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Gas expansion question (stupid)

  1. Jul 27, 2011 #1
    1. There is gas tank, contains 5 liters of CO2 under pressure 14.7 MPa, temperatute is 300K. I try to calculate, what temperature gas will have after release (to atmospheric 0.1 MPa and 2000 liters volume). But I cannot :(

    2. volume * pressure / temperature = const

    3. The attempt at a solution
    To simplify, lets say it releases without any other expenses and all at once (ideal container without ability to transfer or store energy, no resistence from atmospheric air, etc).

    5 liters *14.7 MPa /300Kelvin = 2000 liters *0.1 MPa /t2
    73.5/300 = 200 /t2
    t2=816. Whoa! It become hot instead!

    Can anybody point me where I am wrong?
    Thank You.
  2. jcsd
  3. Jul 27, 2011 #2


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    Hi Keyzeroff and welcome to PF.

    You have to assume an adiabatic expansion, i.e. that no heat leaves or enters the gas, and use the appropriate equation for such an expansion instead of the ideal gas law.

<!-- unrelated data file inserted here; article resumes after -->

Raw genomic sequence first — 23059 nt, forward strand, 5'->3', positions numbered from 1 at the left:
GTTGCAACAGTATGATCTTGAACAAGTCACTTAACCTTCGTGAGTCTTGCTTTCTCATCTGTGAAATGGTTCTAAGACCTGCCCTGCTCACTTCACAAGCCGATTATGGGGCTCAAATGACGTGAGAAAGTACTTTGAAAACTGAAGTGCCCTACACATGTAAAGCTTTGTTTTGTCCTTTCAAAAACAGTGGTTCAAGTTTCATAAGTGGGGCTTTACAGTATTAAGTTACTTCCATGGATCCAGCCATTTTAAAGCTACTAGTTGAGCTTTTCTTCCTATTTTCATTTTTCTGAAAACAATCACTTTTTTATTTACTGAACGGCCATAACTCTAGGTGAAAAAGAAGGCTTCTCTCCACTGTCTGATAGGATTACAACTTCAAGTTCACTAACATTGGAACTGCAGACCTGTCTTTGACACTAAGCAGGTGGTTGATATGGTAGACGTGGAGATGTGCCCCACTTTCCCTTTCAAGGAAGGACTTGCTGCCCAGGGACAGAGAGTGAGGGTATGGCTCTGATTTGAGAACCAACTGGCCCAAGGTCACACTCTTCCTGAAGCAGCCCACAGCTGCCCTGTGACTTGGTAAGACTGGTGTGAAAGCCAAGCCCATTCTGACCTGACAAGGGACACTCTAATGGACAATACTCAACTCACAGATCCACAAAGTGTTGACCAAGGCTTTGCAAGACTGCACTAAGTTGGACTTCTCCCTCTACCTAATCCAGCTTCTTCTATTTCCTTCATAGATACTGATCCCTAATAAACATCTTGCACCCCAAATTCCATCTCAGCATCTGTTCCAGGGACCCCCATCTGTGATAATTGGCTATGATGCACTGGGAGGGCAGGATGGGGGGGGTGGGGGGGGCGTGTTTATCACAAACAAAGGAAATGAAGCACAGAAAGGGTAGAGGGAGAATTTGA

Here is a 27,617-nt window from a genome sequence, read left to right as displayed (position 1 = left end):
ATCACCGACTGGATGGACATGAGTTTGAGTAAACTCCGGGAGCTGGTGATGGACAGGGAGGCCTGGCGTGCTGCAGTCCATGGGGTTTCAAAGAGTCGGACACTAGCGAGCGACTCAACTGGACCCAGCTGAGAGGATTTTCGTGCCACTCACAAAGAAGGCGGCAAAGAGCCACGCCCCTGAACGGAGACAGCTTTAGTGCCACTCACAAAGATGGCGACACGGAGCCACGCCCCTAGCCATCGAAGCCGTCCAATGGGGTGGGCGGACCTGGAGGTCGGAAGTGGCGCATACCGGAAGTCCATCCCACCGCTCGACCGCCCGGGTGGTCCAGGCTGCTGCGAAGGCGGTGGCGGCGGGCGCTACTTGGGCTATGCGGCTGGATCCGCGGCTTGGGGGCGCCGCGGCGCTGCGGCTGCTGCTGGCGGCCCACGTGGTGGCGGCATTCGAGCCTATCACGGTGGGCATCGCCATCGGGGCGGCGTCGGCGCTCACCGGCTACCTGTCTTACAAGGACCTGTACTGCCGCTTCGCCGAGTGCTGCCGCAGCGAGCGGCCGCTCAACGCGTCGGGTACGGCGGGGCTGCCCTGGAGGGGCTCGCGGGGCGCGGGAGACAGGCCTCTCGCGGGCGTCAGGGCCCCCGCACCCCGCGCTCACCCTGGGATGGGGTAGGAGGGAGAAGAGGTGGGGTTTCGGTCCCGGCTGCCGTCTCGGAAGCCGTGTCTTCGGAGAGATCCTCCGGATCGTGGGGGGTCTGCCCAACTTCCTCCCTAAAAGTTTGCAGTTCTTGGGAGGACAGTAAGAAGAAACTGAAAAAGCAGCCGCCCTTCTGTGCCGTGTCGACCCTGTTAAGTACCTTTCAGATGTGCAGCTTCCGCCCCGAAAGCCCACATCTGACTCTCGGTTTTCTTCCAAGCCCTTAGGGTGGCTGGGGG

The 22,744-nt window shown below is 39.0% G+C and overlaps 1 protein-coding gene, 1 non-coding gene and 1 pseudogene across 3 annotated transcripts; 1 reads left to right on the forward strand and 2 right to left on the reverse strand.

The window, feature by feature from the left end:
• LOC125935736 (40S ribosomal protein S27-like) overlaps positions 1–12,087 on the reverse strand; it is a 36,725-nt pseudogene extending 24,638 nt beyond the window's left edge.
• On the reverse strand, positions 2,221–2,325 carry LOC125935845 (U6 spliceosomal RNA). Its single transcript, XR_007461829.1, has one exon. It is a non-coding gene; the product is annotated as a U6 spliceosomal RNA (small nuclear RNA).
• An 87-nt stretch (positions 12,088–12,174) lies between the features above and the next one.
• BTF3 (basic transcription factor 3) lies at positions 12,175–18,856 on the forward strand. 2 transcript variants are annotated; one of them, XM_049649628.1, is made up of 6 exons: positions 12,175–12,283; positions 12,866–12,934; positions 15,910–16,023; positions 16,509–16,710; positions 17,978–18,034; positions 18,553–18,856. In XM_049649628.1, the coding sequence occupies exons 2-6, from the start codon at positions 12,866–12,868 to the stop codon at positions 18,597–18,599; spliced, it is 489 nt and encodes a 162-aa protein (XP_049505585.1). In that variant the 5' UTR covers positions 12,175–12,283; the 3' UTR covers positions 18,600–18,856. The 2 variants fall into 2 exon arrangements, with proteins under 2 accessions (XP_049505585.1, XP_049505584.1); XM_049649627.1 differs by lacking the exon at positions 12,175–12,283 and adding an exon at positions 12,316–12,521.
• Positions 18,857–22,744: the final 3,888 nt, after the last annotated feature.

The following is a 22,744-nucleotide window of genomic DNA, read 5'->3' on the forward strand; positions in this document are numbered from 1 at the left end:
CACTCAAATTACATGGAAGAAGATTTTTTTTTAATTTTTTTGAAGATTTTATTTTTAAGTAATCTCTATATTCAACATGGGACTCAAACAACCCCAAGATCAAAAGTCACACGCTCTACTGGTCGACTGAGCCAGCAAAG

*** On edit ***
    Have you stated the problem correctly? It seems that you value for the volume is too large for an adiabatic expansion.
    Last edited: Jul 27, 2011
  4. Jul 27, 2011 #3
    kuruman, what equation for this case?
  5. Jul 27, 2011 #4


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    pVγ = constant where γ = Cp/CV.
  6. Jul 27, 2011 #5
    Maybe. In simple words - there is gas container with co2, and i want to calculate roughly temperature of releasing gas stream. I thought I can assume ideal gas equation ( no energy lost during release).
  7. Jul 27, 2011 #6


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    OK, but how do you know that the final volume is 2000 liters? Is that given to you or did you guess a value? I agree with your assessment that the temperature has to drop. For that to happen the final product pV must be less than the initial product pV. In your case it is not. What I suggest that you do is
    (a) Assume an adiabatic expansion as your model for the process.
    (b) Calculate the final volume assuming that the final pressure is atmospheric.
    (c) Use the ideal gas law to find the final temperature.
  8. Jul 27, 2011 #7
    If this is similar to a slow leak from an insulated tank we can assume an adiabatic reversible expansion as described by kuruman above where Y=k and q=0. You can look up k (or Y) for thermodynamic properties of CO2 but it should about 1.32 for larger molecules, 1.4 for diatomic gases.

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